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WHAT CAN NEUROSCIENCE TELL US ABOUT LONGEVITY IN RELATIONSHIPS?

What can neuroscience tell us about longevity in relationships
Britain’s Queen Elizabeth II and Prince Phillip celebrated their 70th wedding anniversary at the end of last year.  However, these days divorce, conscious uncoupling or not marrying at all seem all the rage.  So, as Valentine’s Day beckons, what can neuroscience – and the British Royals – tell us about longevity in relationships?

At the age of 13, Princess Elizabeth of England met for the first time her distant cousin, the 18 year old Prince Philip of Greece, and fell in love. Five years’ later, on the 20th November, 1947, at the age of 18, the Princess married the Naval Officer she had fallen in love with, who himself, in order to marry, rescinded his Greek title and became a British citizen – the Duke of Edinburgh. While theirs was to be a privileged life, no-one expected the happy, young couple to become the next leaders of the British monarchy, because her father’s brother Edward was next in line to be King. However, in order to marry divorcee Wallace Simpson, Edward abdicated and passed the role of King on to his brother. Yet, on the 6th February, 1952, just over 4 years’ after her wedding, Princess Elizabeth’s father King George VI died of lung cancer.Since the Princess’ parents had not had more children and she was the oldest, her father’s death catapulted the 21 year old to Queen of England and the Commonwealth. A year before this happened, on her 21st birthday, Princess Elizabeth, knowing by then that one day she would be Queen, made a speech while on a trip with her parents to Cape Town stating, “It is very simple. I declare before you all that my whole life, whether it be long or short, shall be devoted to your service and the service of our great Imperial family to which we all belong.” And over the last 70 years the Queen and Prince Phillip have demonstrated a human ability that seems almost obselete across privileged and less fortunate alike – to remain loyal to the goals they set themselves all those years’ ago. What then, can neuroscience add, to help us understand how to achieve our future goals – such as to stay together with a partner – despite the trials, tribulations and mind changes that confront us all?The Queen and Prince Phillip have demonstrated both an ability to stay together for 70 years, and an ability to stick to their original goals to serve the Commonwealth, even though those goals were made when the world was very different – when neuroscience was not even invented yet! Neuroscience has, over the last decades, uncovered a huge amount of data about the underlying brain processes associated with the formulation and achievement of future goals, which can be related to longevity in relationships. In neuroscience, deficits in being able to achieve future goals are referred to as delay discounting, temporal discounting, or an inability to delay immediate gratification. Often, people who cannot achieve their original goals are impulsive, place higher value on immediate rewards, and are likely to be hyper-demonstrative when it comes to emotion. By contrast, think of the infamous British stiff upper lip, which may be a behaviour derived from the Queen’s ability to control her emotions and her impulsivity in order to achieve her future plans.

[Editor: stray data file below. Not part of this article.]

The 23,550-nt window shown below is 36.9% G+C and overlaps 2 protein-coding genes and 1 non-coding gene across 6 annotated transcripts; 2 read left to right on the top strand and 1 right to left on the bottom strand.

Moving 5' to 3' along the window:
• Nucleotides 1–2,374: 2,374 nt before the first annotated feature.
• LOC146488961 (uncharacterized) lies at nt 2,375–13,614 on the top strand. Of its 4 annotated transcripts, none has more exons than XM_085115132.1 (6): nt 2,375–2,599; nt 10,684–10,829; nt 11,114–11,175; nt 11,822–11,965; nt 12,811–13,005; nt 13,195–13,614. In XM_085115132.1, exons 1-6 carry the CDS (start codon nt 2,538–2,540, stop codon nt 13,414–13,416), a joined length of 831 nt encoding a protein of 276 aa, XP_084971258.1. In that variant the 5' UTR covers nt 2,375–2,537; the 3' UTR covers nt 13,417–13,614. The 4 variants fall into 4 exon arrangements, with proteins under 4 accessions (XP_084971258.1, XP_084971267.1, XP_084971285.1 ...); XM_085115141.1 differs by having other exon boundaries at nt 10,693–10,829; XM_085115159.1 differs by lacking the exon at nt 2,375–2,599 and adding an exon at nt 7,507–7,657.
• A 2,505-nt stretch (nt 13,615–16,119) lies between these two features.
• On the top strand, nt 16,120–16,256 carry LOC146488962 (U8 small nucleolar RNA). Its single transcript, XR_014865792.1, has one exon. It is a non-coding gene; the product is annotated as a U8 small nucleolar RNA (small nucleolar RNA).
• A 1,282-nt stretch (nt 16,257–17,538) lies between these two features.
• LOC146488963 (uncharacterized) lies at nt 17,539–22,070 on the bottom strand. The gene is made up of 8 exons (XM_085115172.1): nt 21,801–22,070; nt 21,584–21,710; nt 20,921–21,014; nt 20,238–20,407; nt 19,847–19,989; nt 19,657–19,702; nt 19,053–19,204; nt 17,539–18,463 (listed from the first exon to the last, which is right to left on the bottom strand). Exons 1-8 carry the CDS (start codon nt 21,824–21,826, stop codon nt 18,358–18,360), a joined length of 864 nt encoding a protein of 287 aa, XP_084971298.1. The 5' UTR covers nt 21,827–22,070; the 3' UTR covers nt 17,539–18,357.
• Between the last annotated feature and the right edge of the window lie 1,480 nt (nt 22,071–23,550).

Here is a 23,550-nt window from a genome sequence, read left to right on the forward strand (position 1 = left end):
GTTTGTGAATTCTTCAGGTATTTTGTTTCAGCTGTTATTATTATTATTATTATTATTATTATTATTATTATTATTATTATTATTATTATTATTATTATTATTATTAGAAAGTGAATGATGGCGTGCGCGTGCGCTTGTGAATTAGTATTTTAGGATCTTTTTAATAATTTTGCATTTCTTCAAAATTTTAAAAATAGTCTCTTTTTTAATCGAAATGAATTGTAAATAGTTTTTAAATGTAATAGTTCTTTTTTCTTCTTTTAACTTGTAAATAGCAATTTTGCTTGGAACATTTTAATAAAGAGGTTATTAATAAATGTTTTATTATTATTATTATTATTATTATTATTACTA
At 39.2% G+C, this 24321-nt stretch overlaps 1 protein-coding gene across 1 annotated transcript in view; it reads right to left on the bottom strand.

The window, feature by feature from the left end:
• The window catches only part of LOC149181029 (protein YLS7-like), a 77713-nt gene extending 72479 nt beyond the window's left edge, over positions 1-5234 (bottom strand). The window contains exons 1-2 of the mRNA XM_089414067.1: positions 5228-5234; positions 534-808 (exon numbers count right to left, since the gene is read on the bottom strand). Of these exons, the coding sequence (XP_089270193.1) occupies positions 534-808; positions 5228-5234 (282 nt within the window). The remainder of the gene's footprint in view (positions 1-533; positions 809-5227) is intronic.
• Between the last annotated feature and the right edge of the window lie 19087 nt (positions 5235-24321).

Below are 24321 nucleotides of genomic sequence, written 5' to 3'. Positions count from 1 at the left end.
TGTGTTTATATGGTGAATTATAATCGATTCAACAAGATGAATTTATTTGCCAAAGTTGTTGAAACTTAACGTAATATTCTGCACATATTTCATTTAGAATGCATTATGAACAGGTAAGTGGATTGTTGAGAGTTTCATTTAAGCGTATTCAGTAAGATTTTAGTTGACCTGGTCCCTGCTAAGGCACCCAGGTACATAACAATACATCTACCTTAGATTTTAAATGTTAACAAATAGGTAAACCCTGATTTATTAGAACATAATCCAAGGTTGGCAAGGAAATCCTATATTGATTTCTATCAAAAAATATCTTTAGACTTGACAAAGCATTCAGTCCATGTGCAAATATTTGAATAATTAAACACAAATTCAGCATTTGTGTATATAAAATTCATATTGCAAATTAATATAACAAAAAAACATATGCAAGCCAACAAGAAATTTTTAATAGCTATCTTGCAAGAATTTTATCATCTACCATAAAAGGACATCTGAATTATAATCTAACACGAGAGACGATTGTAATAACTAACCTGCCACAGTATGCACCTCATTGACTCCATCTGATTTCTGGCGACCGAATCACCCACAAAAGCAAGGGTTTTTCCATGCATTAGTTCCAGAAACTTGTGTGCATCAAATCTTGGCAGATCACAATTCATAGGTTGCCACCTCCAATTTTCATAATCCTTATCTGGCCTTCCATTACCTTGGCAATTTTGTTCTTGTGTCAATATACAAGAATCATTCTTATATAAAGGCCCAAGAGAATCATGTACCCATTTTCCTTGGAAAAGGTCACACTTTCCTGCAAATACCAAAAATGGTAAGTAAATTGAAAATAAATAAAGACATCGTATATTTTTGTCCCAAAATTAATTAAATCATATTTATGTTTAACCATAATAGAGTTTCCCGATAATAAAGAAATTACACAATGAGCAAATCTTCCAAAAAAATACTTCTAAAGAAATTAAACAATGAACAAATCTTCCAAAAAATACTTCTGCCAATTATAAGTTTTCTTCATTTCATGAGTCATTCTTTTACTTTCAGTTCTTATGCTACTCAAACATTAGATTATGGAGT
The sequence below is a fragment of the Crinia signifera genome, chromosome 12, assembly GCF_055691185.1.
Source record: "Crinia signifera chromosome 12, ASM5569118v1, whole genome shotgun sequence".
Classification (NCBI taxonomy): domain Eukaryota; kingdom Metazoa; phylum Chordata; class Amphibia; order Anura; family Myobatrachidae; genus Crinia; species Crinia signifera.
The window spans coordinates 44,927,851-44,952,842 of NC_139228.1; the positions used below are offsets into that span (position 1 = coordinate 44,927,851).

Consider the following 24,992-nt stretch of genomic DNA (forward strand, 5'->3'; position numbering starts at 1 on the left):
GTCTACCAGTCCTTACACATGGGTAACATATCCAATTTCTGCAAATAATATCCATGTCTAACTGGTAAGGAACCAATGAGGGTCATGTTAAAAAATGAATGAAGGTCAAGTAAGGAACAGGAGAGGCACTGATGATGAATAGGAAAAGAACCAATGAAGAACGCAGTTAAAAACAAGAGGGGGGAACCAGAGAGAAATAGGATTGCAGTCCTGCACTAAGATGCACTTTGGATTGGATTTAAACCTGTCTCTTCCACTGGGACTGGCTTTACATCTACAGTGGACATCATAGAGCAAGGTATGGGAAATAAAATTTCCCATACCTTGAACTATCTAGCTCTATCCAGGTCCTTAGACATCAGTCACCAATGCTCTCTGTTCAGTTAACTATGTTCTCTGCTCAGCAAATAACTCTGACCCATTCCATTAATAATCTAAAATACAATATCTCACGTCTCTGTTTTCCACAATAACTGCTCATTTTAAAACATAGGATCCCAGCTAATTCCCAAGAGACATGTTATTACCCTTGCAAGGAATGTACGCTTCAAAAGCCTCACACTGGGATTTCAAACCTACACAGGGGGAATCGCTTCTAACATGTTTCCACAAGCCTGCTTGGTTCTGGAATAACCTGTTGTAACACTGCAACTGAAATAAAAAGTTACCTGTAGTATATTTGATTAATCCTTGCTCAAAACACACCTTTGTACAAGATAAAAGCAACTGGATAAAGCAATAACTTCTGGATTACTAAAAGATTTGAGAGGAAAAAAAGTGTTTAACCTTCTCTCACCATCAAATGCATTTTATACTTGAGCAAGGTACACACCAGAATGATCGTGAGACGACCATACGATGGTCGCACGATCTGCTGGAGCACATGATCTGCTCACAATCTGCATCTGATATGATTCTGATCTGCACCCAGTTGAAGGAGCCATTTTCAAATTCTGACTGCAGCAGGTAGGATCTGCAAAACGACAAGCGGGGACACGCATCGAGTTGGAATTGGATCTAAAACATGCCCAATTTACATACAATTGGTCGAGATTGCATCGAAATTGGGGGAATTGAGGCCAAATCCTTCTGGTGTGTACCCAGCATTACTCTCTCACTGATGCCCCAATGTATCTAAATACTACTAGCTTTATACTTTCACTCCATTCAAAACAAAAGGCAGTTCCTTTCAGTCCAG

Placing a higher value on future as opposed to immediate reward is supported by an intact working

memory system in the brain. Working memory is the ability to hold in mind thoughts about things one would like to achieve in the future, without getting distracted by immediate stimuli. A strong working memory system also provides a strong sense of self and accomplishment – self-esteem gets stronger as more self-generated future goals are achieved. Furthermore, it is reported that people in happy, supportive relationships tend to live longer, happier lives (though it is, or course, better to be single than to remain in an abusive relationship). It is not easy fending off all the distractions in today’s fast-paced, hyper-stimulating digital age, and so one must regularly practice thinking about, and working towards one’s future relationship goals. To strengthen working memory, one can use cognitive training apps available online (see my website for more information), or simply repeat a self-generated mantra in mind over many months. 

It also helps to ‘find your tribe’, that is, to form friendships and romantic partnerships with people who have similar life goals. And I have no doubt that a strong working memory system is essential to keeping in mind, over many years, what it was that first made people fall in love with each other. It is highly likely that our stimulating modern world, full of tasty rewards, has weakened our ability to remember – like the Queen and Prince Phillip – what attracted us to our partners in the past, especially as we age during the passage of time. But rehearsing those memories of the first day you met your loved one – the first glance, the first touch, the first kiss, the first date – and thinking about what you were hoping for your future together when you first met, will strengthen your working memory and help you to achieve longevity (if you really want it!). And so, on the run-up to Valentine’s Day, remember that everybody – even the Queen and Prince Phillip – find relationships difficult at times. But if you can keep in mind the relationship goals you had in the past, you may be celebrating Valentine’s Day with a loved one for decades to come! Have a happy Valentine’s Day Harfield Villagers!

Click to read all previous articles by Dr Samantha J. Brooks Ph.D.

Samantha Brooks6

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